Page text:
By Ada Zhang
So much of our lives is measured by what we gain and what we lose. We lose our innocence; we gain maturity. We lose old friends; we gain new ones. We lose close family members; we gain a deeper appreciation for the things they did when they were alive.
I’m convinced that loss and gain are two sides of the same coin.
When I was in New York this summer, I gained weight.
I was fine the first few weeks, still sticking to my healthy regimen of salads and smoothies. But then garlic bagels started becoming a daily morning ritual. And then I started eating Indian food regularly with my coworkers. Naturally, then, came the pizza. Oh God, the pizza. (Broccoli is a normal pizza topping in New York—why is that not happening in Texas?!)
Once I went pizza, I could never go back to salads and smoothies. That would just be pedaling backwards.
So I really went to town, taking in anything and everything delicious New York had to offer: mushroom burgers from Shake Shack, dim sum, hummus and falafel, Sunday brunches, pickled okra, banh mi sandwiches … My appetite seemed to grow bigger and bigger every day—and so did my pants size.
My dresses fit more snug than before, and the belt I’d brought with me was no longer necessary. (My hips did all the work by themselves!) By the time I weighed myself, I was five pounds heavier than the fit chick from Texas who stuck to salads and smoothies.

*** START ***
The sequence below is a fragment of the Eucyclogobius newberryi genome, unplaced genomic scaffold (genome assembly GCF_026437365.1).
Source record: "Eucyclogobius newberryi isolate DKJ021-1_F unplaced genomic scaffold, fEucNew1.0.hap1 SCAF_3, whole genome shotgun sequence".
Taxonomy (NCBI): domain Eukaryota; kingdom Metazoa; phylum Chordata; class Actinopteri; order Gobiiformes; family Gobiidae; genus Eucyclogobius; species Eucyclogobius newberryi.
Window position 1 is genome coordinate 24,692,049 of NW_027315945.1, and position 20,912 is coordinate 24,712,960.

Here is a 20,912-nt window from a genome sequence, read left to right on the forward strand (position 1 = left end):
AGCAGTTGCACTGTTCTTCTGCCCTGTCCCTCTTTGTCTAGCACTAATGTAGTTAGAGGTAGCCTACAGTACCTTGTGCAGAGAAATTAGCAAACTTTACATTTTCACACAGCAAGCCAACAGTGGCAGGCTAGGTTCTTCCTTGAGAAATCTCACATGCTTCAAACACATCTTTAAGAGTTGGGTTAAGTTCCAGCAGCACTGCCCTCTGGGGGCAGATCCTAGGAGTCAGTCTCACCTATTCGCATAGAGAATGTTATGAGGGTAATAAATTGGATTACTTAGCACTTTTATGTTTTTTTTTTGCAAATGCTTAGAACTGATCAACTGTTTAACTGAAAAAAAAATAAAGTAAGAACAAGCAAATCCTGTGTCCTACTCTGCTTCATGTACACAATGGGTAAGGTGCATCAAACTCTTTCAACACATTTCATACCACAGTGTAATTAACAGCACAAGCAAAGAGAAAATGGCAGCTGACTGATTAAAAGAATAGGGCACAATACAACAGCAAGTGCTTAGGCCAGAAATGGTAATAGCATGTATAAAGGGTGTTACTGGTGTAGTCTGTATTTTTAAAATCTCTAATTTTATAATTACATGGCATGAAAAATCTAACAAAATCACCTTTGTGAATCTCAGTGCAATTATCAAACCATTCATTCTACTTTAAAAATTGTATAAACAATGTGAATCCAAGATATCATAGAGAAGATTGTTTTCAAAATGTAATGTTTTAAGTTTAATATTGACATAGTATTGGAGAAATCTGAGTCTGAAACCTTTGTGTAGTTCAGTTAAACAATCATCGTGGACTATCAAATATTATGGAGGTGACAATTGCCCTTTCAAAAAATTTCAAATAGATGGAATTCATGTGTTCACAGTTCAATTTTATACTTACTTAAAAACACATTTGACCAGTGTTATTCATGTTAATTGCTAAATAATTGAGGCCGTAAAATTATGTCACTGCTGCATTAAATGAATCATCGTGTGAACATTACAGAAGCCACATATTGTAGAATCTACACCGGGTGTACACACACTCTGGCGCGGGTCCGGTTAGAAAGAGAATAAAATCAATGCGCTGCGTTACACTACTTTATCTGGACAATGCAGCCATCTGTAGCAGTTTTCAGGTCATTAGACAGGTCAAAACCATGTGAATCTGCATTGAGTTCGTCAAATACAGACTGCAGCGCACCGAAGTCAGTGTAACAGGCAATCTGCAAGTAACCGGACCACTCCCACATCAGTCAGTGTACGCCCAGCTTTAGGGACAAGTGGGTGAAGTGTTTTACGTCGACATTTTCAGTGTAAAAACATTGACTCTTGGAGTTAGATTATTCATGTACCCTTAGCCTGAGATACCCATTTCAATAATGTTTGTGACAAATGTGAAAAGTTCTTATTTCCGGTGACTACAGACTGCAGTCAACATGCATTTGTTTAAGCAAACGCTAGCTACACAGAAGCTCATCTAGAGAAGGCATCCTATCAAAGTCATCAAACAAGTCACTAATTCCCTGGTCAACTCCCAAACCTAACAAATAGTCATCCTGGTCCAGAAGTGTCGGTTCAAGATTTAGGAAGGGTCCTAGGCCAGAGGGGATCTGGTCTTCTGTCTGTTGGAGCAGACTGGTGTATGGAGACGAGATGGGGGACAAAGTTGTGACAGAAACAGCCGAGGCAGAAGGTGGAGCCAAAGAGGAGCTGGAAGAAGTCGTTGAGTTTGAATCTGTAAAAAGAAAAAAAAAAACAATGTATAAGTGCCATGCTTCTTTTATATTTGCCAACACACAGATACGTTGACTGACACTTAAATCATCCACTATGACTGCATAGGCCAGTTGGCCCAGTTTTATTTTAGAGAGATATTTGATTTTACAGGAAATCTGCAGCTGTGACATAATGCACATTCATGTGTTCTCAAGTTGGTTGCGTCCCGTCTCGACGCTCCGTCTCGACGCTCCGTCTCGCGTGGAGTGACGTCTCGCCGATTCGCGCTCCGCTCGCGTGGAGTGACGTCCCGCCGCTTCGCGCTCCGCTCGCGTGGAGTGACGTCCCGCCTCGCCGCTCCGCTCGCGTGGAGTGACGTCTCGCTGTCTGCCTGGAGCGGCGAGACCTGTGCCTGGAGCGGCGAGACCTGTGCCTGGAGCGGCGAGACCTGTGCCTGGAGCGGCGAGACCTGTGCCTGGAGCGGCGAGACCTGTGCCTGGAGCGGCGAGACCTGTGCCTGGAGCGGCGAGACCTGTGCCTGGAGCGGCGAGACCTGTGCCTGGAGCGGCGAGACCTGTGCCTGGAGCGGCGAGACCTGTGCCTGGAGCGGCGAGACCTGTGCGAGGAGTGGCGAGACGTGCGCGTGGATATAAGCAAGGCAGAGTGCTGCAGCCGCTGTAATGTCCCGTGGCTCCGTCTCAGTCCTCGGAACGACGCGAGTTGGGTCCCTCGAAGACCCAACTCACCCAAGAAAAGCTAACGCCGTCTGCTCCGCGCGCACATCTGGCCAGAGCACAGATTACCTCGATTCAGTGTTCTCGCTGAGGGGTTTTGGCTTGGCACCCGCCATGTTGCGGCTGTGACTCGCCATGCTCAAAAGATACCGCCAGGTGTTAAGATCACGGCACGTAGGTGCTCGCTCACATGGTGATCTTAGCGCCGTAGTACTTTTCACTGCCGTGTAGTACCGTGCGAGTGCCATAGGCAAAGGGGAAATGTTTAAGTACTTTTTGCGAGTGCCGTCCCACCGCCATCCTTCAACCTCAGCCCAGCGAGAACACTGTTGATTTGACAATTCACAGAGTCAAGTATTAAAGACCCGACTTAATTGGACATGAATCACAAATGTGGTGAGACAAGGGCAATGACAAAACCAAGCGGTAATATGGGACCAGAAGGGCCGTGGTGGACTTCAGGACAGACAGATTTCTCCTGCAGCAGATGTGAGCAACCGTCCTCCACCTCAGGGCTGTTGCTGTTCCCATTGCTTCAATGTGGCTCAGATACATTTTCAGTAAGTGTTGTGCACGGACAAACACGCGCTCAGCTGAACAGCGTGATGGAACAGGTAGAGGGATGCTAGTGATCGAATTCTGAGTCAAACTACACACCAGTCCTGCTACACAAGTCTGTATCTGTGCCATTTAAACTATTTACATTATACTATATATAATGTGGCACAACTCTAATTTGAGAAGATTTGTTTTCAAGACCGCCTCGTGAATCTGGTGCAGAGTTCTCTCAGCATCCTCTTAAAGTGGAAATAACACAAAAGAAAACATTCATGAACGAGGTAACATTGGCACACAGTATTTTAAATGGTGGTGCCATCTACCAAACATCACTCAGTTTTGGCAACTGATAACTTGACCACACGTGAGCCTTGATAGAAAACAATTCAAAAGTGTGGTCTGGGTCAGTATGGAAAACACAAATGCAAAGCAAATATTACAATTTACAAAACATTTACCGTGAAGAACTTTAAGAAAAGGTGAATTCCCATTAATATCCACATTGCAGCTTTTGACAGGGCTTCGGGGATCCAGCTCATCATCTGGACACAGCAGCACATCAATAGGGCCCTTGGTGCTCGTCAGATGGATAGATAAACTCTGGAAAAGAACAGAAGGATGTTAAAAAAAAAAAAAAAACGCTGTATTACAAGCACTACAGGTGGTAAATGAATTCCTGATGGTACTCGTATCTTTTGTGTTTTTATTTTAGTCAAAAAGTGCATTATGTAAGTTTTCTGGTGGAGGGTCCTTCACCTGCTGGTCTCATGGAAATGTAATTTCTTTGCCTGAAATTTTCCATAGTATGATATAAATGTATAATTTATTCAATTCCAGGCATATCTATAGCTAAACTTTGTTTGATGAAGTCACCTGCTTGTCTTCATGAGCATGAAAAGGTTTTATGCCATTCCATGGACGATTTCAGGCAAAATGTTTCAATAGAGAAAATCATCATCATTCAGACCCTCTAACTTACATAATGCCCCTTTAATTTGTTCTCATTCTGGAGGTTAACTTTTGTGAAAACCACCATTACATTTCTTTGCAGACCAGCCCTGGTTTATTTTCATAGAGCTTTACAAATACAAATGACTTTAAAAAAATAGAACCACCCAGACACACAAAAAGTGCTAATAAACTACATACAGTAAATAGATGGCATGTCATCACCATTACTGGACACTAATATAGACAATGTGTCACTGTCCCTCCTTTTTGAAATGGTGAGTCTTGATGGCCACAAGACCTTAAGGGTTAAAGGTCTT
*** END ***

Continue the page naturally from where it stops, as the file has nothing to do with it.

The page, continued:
“I lost my skinny body and gained a bunch of fat” was one way of assessing my situation, but it didn’t adequately capture my New York experience.
I’m also convinced, you see, that nine times out of 10, what we gain in life is always better than what we lose.
So yes, I “lost” my skinny body, but during those curry-and-naan outings, I developed meaningful relationships. From sharing a box of pizza with native New Yorkers, I got to hear their stories and acquire their wisdom. The different ethnic foods I tried gave me a taste (literally) of the unique cultures all thriving under the big umbrella that is New York City.
I gained five pounds, but really I gained a whole lot more than that.
If you’re traveling abroad this semester, listen to me carefully: embrace your travel curves. The foods we try—and the words we exchange between bites—are crucial elements of travel that shouldn’t be overlooked.
Dive into an unfamiliar cuisine without thinking about its caloric content. Let the new flavors surprise you, excite you. Try an authentic crepe in Paris, and don’t be afraid to load it with the good stuff. (Nutella, anyone?) Don’t you dare pass through Italy without eating a five-course meal and then getting gelato for dessert.
Wherever your wanderlust takes you, gain knowledge of food culture. Gain laughter. Gain joy. Gain adventure.
And lose nothing. (Except maybe a pair of ugly pants that were always too tight and that you never liked that much anyway. That’s what Goodwill is for.)